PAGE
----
State Attorney: FSU QB Jameis Winston will not be charged

TALLAHASSEE, Fla. — State Attorney Willie Meggs announced Thursday afternoon that Florida State quarterback Jameis Winston will not be charged following a sexual assault investigation.

Meggs said no one involved in the case will be charged. His office will release a detailed report to the public by Friday afternoon.

He added that Florida State’s football record and the Heisman Trophy considerations for Winston did not factor in the speed of his investigation.

“We worked as fast as we could with the time constraints that we had to arrive at a decision, and I think we arrived at the right decision,” Meggs said.

Meggs said that Winston and the alleged victim did not know each other before they met, and the victim alleged a sexual assault in a police report from Dec. 7, 2012. He said the victim had patches of memory loss from that night, but he denied that her story had become inconsistent over time.

“Her recall of the events of that night have moved around a good bit,” Meggs said.

When asked if the case was closed, Meggs said, “Yes, it is.”

Tim Jansen, Winston’s defense attorney, spoke to reporters later Thursday. Jansen said he talked to Winston, who had taken an exam at 1 p.m., a few minutes before meeting with the media.

“He was very happy,” Jansen said. “He knew he didn’t do anything. It just took time for the truth to come out … He did nothing that was improper.”

Winston took part in practice with the top-ranked Seminoles (12-0) on Thursday afternoon as they prepare for Saturday’s ACC championship game against No. 20 Duke (10-2) in Charlotte, N.C. But he released a statement through Jansen.

“I want to thank my family, friends, coaches and teammates for standing by me during a difficult time,” Winston said in the statement. “I also want to thank the State Attorney’s Office for examining all of the facts and reaching a decision in a conclusive manner. It’s been difficult to stay silent through this process, but I never lost faith in the truth and in who I am. I’m very relieved I’ll be able to continue my education at Florida State and I’m excited I can now get back to helping our team achieve its goals.”

Florida State coach Jimbo Fisher had not commented publicly about Winston’s investigation, but he released a statement Thursday afternoon.

“As you might imagine, I was pleased to hear that the State Attorney’s Office exonerated Jameis in the matter,” Fisher said. “I would like to point out that our community and our university are blessed to have really good people in place to review matters like this.”

Winston had been linked to a sexual assault from Dec. 7, 2012, that was investigated by the Tallahassee Police Department. The case was considered open but inactive by TPD until media inquiries from TMZ and the Tampa Bay Times in mid-November prompted TPD and the State Attorney’s Office to review the case.

While Winston was never arrested or charged, the story went public Nov. 13. Since then, Meggs and Jansen have sparred in public over the case and also over each other’s public comments.

On Thursday, Jansen reiterated that Winston had a “consensual act” with the alleged victim and that he hasn’t wavered since December 2012.

“We believed from Day 1 in December that this was a consensual act between Mr. Winston and a young woman,” Jansen said. “We believed it in December, we believed it in February and we believed it today. We have never wavered on that.”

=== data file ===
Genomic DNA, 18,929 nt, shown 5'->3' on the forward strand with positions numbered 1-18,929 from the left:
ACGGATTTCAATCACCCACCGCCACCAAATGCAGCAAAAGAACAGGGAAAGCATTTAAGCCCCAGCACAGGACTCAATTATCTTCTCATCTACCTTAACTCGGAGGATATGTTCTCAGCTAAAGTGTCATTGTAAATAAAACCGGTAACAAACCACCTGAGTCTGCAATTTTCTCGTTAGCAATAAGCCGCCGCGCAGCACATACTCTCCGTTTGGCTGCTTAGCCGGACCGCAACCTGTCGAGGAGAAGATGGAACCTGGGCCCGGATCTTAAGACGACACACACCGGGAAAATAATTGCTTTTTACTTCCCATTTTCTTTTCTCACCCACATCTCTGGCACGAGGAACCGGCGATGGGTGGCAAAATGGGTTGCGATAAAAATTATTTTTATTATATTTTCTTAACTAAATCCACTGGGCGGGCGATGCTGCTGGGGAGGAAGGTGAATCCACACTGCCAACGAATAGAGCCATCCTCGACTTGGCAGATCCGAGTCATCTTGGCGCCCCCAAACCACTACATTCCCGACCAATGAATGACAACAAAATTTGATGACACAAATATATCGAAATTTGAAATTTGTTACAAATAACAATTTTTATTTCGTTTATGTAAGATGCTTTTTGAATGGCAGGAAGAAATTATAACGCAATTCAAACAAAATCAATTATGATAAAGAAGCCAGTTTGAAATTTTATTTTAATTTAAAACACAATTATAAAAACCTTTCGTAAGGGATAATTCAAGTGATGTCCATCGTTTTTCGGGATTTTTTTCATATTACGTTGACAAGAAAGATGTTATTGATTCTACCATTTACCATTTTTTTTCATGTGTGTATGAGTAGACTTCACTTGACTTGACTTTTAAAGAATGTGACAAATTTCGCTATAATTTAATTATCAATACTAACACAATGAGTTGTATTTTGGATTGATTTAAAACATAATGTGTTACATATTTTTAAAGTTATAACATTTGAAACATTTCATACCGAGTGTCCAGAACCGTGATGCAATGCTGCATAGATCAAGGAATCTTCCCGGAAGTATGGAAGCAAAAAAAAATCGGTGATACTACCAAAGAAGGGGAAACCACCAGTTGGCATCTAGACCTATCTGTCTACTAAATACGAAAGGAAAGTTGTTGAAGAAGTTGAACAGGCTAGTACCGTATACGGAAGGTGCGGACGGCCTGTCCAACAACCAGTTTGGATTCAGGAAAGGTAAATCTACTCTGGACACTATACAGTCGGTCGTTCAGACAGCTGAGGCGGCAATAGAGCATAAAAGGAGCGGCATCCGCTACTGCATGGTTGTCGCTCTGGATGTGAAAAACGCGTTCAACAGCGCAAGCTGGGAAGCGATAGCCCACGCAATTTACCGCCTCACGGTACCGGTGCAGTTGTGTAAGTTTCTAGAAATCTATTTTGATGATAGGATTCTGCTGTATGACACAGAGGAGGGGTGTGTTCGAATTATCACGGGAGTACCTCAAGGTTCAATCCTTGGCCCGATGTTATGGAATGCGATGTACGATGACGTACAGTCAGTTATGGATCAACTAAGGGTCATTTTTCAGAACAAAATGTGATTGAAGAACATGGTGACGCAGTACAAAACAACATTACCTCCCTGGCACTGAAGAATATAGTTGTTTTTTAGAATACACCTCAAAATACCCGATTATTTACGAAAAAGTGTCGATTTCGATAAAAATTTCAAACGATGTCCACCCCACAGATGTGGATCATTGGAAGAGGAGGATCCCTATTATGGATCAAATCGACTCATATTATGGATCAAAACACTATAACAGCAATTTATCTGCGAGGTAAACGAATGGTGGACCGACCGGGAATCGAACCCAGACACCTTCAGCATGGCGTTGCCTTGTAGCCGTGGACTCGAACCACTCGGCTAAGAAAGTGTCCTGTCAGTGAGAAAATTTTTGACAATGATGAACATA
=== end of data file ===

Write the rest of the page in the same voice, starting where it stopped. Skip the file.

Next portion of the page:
DNA analysis conducted by the Florida Department of Law Enforcement confirmed that the DNA taken from the victim’s underwear matched that of a swab that Winston voluntarily provided. The report was also leaked to

The next day, Jansen said that Winston and the victim had consensual sex. But that was refuted by the victim’s attorney, Patricia Carroll.

“We have a duty as prosecutors to only file those charges if we have a reasonable likelihood of a conviction,” Meggs said. “After reviewing all the evidence in the case we did not feel we could meet that burden.”

Carroll also called TPD’s investigation “questionable” and said that the detective assigned to the case had warned the victim about a possible backlash from the community for allegations against a Florida State football player.

According to Carroll, the woman who accused Winston of sexual assault worries her experience and how the case unfolded will discourage rape victims from coming forward in the future.

“The victim in this case had the courage to immediately report her rape to the police and she relied upon them to seek justice,” Carroll said in a statement. “The victim has grave concerns that her experience, as it unfolded in the public eye and through social media, will discourage other victims of rape from coming forward and reporting.”

After three weeks of further investigation, first by TPD and then by the State Attorney’s office, Meggs decided not to push forward. Meggs interviewed the alleged victim on Nov. 21.

When asked whether the case could’ve turned out differently had he gotten it in February, Meggs said he did not know.

“I couldn’t speculate about that,” Meggs said. “I don’t know. We might’ve had some additional facts earlier, better memories. … It certainly would’ve been nice to know all of the things we know now back in December.”

Winston, a redshirt freshman who on Wednesday was named the ACC Player of the Year, has been one of the top quarterbacks in college football in 2013. He has thrown for an ACC-leading 3,490 yards and a school-record 35 touchdown passes.

He was set to leave Tallahassee late Thursday night with his teammates for Saturday’s ACC championship game.

“I know Jameis is pleased he can focus on being a student at a great university and he’s excited about helping our team achieve its goals this year,” Fisher said. “Right now, we’re all looking forward to what we have in front of us on Saturday.”